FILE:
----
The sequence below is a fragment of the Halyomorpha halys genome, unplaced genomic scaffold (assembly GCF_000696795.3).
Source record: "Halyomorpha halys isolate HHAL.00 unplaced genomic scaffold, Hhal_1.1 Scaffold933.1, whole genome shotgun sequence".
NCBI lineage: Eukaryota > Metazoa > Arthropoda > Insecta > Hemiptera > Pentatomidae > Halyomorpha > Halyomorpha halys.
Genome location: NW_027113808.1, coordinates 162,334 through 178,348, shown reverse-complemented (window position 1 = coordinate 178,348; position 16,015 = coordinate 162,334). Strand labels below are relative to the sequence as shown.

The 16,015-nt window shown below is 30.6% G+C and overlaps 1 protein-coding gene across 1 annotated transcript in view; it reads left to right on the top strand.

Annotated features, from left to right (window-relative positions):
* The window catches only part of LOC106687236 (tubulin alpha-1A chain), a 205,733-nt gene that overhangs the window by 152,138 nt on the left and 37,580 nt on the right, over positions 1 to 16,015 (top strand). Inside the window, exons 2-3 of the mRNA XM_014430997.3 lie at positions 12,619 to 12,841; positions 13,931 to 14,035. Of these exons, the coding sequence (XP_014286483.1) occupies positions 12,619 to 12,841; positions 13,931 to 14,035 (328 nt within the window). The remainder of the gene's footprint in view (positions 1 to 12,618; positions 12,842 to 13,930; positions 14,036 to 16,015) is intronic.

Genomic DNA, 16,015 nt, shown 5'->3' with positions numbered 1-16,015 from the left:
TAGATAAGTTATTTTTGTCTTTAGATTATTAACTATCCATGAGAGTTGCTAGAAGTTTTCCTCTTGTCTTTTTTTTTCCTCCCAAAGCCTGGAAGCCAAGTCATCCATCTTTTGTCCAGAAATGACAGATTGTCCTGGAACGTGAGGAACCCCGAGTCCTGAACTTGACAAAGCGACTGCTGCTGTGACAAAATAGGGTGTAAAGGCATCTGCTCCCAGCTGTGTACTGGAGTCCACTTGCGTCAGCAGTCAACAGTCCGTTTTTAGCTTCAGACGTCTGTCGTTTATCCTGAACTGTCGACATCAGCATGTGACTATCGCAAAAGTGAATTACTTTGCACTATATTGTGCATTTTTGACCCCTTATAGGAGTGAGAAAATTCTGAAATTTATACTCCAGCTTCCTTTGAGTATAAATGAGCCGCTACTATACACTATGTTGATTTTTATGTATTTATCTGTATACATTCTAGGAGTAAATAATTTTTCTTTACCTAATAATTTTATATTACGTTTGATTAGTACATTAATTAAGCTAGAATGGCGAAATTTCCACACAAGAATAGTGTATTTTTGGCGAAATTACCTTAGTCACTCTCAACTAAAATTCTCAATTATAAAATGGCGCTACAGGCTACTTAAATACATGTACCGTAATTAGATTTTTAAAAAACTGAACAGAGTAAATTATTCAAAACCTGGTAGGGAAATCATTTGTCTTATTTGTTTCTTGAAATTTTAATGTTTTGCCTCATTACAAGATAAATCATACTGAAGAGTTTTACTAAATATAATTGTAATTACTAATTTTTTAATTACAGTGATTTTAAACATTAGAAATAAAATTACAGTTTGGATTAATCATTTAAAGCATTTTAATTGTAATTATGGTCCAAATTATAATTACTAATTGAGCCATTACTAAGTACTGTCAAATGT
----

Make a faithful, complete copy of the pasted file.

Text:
The sequence below is a fragment of the Halyomorpha halys genome, unplaced genomic scaffold (assembly GCF_000696795.3).
Source record: "Halyomorpha halys isolate HHAL.00 unplaced genomic scaffold, Hhal_1.1 Scaffold933.1, whole genome shotgun sequence".
NCBI lineage: Eukaryota > Metazoa > Arthropoda > Insecta > Hemiptera > Pentatomidae > Halyomorpha > Halyomorpha halys.
Genome location: NW_027113808.1, coordinates 162,334 through 178,348, shown reverse-complemented (window position 1 = coordinate 178,348; position 16,015 = coordinate 162,334). Strand labels below are relative to the sequence as shown.

The 16,015-nt window shown below is 30.6% G+C and overlaps 1 protein-coding gene across 1 annotated transcript in view; it reads left to right on the top strand.

Annotated features, from left to right (window-relative positions):
* The window catches only part of LOC106687236 (tubulin alpha-1A chain), a 205,733-nt gene that overhangs the window by 152,138 nt on the left and 37,580 nt on the right, over positions 1 to 16,015 (top strand). Inside the window, exons 2-3 of the mRNA XM_014430997.3 lie at positions 12,619 to 12,841; positions 13,931 to 14,035. Of these exons, the coding sequence (XP_014286483.1) occupies positions 12,619 to 12,841; positions 13,931 to 14,035 (328 nt within the window). The remainder of the gene's footprint in view (positions 1 to 12,618; positions 12,842 to 13,930; positions 14,036 to 16,015) is intronic.

Genomic DNA, 16,015 nt, shown 5'->3' with positions numbered 1-16,015 from the left:
TAGATAAGTTATTTTTGTCTTTAGATTATTAACTATCCATGAGAGTTGCTAGAAGTTTTCCTCTTGTCTTTTTTTTTCCTCCCAAAGCCTGGAAGCCAAGTCATCCATCTTTTGTCCAGAAATGACAGATTGTCCTGGAACGTGAGGAACCCCGAGTCCTGAACTTGACAAAGCGACTGCTGCTGTGACAAAATAGGGTGTAAAGGCATCTGCTCCCAGCTGTGTACTGGAGTCCACTTGCGTCAGCAGTCAACAGTCCGTTTTTAGCTTCAGACGTCTGTCGTTTATCCTGAACTGTCGACATCAGCATGTGACTATCGCAAAAGTGAATTACTTTGCACTATATTGTGCATTTTTGACCCCTTATAGGAGTGAGAAAATTCTGAAATTTATACTCCAGCTTCCTTTGAGTATAAATGAGCCGCTACTATACACTATGTTGATTTTTATGTATTTATCTGTATACATTCTAGGAGTAAATAATTTTTCTTTACCTAATAATTTTATATTACGTTTGATTAGTACATTAATTAAGCTAGAATGGCGAAATTTCCACACAAGAATAGTGTATTTTTGGCGAAATTACCTTAGTCACTCTCAACTAAAATTCTCAATTATAAAATGGCGCTACAGGCTACTTAAATACATGTACCGTAATTAGATTTTTAAAAAACTGAACAGAGTAAATTATTCAAAACCTGGTAGGGAAATCATTTGTCTTATTTGTTTCTTGAAATTTTAATGTTTTGCCTCATTACAAGATAAATCATACTGAAGAGTTTTACTAAATATAATTGTAATTACTAATTTTTTAATTACAGTGATTTTAAACATTAGAAATAAAATTACAGTTTGGATTAATCATTTAAAGCATTTTAATTGTAATTATGGTCCAAATTATAATTACTAATTGAGCCATTACTAAGTACTGTCAAATGT